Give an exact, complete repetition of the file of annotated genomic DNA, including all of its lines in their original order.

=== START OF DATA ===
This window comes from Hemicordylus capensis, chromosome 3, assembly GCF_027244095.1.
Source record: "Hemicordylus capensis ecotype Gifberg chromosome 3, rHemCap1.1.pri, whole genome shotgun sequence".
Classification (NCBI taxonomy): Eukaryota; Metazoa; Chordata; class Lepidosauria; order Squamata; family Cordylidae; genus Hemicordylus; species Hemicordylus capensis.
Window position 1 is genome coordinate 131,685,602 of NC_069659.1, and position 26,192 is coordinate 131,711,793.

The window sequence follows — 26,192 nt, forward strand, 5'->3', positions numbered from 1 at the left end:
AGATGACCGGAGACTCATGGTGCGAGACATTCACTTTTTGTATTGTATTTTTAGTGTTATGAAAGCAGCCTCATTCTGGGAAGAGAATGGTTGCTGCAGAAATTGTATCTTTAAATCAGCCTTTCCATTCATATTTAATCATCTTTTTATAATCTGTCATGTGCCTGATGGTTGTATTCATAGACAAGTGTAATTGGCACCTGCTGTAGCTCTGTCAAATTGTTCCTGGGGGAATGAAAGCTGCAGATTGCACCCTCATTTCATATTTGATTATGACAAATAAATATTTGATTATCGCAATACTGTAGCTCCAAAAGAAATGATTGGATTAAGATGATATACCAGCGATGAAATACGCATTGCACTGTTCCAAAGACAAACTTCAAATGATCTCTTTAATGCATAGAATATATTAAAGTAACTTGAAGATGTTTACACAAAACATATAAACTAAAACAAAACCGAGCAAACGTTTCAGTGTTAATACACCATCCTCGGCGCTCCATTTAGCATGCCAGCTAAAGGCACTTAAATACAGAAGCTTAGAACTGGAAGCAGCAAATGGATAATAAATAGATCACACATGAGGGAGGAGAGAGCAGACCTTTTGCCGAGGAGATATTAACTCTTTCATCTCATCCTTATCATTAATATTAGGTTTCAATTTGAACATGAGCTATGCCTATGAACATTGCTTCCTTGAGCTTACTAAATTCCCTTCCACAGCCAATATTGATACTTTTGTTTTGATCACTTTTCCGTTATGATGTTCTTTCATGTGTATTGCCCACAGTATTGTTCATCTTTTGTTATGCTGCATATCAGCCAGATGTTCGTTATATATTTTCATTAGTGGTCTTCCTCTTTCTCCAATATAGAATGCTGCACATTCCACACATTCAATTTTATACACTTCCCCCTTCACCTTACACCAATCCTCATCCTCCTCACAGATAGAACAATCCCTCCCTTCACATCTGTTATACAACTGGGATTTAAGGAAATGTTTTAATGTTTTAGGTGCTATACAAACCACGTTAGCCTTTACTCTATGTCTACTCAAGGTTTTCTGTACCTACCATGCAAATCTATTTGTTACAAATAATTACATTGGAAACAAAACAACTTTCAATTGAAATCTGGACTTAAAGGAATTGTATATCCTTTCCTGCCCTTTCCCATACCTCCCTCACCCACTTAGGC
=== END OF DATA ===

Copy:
This window comes from Hemicordylus capensis, chromosome 3, assembly GCF_027244095.1.
Source record: "Hemicordylus capensis ecotype Gifberg chromosome 3, rHemCap1.1.pri, whole genome shotgun sequence".
Classification (NCBI taxonomy): Eukaryota; Metazoa; Chordata; class Lepidosauria; order Squamata; family Cordylidae; genus Hemicordylus; species Hemicordylus capensis.
Window position 1 is genome coordinate 131,685,602 of NC_069659.1, and position 26,192 is coordinate 131,711,793.

The window sequence follows — 26,192 nt, forward strand, 5'->3', positions numbered from 1 at the left end:
AGATGACCGGAGACTCATGGTGCGAGACATTCACTTTTTGTATTGTATTTTTAGTGTTATGAAAGCAGCCTCATTCTGGGAAGAGAATGGTTGCTGCAGAAATTGTATCTTTAAATCAGCCTTTCCATTCATATTTAATCATCTTTTTATAATCTGTCATGTGCCTGATGGTTGTATTCATAGACAAGTGTAATTGGCACCTGCTGTAGCTCTGTCAAATTGTTCCTGGGGGAATGAAAGCTGCAGATTGCACCCTCATTTCATATTTGATTATGACAAATAAATATTTGATTATCGCAATACTGTAGCTCCAAAAGAAATGATTGGATTAAGATGATATACCAGCGATGAAATACGCATTGCACTGTTCCAAAGACAAACTTCAAATGATCTCTTTAATGCATAGAATATATTAAAGTAACTTGAAGATGTTTACACAAAACATATAAACTAAAACAAAACCGAGCAAACGTTTCAGTGTTAATACACCATCCTCGGCGCTCCATTTAGCATGCCAGCTAAAGGCACTTAAATACAGAAGCTTAGAACTGGAAGCAGCAAATGGATAATAAATAGATCACACATGAGGGAGGAGAGAGCAGACCTTTTGCCGAGGAGATATTAACTCTTTCATCTCATCCTTATCATTAATATTAGGTTTCAATTTGAACATGAGCTATGCCTATGAACATTGCTTCCTTGAGCTTACTAAATTCCCTTCCACAGCCAATATTGATACTTTTGTTTTGATCACTTTTCCGTTATGATGTTCTTTCATGTGTATTGCCCACAGTATTGTTCATCTTTTGTTATGCTGCATATCAGCCAGATGTTCGTTATATATTTTCATTAGTGGTCTTCCTCTTTCTCCAATATAGAATGCTGCACATTCCACACATTCAATTTTATACACTTCCCCCTTCACCTTACACCAATCCTCATCCTCCTCACAGATAGAACAATCCCTCCCTTCACATCTGTTATACAACTGGGATTTAAGGAAATGTTTTAATGTTTTAGGTGCTATACAAACCACGTTAGCCTTTACTCTATGTCTACTCAAGGTTTTCTGTACCTACCATGCAAATCTATTTGTTACAAATAATTACATTGGAAACAAAACAACTTTCAATTGAAATCTGGACTTAAAGGAATTGTATATCCTTTCCTGCCCTTTCCCATACCTCCCTCACCCACTTAGGC